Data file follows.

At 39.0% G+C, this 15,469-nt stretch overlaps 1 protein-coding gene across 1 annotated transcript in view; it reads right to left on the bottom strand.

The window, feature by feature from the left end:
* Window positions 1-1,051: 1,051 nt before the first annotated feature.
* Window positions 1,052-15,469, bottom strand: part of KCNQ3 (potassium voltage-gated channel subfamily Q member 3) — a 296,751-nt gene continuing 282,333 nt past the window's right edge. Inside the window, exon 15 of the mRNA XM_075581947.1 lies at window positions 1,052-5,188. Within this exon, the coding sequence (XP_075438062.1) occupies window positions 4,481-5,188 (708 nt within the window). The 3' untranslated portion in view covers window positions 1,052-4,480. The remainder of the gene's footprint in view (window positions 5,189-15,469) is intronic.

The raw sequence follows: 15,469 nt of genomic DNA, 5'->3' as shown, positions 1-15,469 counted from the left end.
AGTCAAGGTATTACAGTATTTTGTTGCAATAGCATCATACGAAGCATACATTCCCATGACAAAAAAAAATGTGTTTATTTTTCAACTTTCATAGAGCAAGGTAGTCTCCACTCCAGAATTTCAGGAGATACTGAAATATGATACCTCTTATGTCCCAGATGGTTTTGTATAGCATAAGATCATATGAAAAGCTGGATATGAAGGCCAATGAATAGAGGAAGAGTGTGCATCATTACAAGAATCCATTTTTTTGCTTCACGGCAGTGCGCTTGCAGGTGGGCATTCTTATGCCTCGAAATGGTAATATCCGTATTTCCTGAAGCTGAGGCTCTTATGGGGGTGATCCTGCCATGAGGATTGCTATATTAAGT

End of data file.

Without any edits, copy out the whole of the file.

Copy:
At 39.0% G+C, this 15,469-nt stretch overlaps 1 protein-coding gene across 1 annotated transcript in view; it reads right to left on the bottom strand.

The window, feature by feature from the left end:
* Window positions 1-1,051: 1,051 nt before the first annotated feature.
* Window positions 1,052-15,469, bottom strand: part of KCNQ3 (potassium voltage-gated channel subfamily Q member 3) — a 296,751-nt gene continuing 282,333 nt past the window's right edge. Inside the window, exon 15 of the mRNA XM_075581947.1 lies at window positions 1,052-5,188. Within this exon, the coding sequence (XP_075438062.1) occupies window positions 4,481-5,188 (708 nt within the window). The 3' untranslated portion in view covers window positions 1,052-4,480. The remainder of the gene's footprint in view (window positions 5,189-15,469) is intronic.

The raw sequence follows: 15,469 nt of genomic DNA, 5'->3' as shown, positions 1-15,469 counted from the left end.
AGTCAAGGTATTACAGTATTTTGTTGCAATAGCATCATACGAAGCATACATTCCCATGACAAAAAAAAATGTGTTTATTTTTCAACTTTCATAGAGCAAGGTAGTCTCCACTCCAGAATTTCAGGAGATACTGAAATATGATACCTCTTATGTCCCAGATGGTTTTGTATAGCATAAGATCATATGAAAAGCTGGATATGAAGGCCAATGAATAGAGGAAGAGTGTGCATCATTACAAGAATCCATTTTTTTGCTTCACGGCAGTGCGCTTGCAGGTGGGCATTCTTATGCCTCGAAATGGTAATATCCGTATTTCCTGAAGCTGAGGCTCTTATGGGGGTGATCCTGCCATGAGGATTGCTATATTAAGT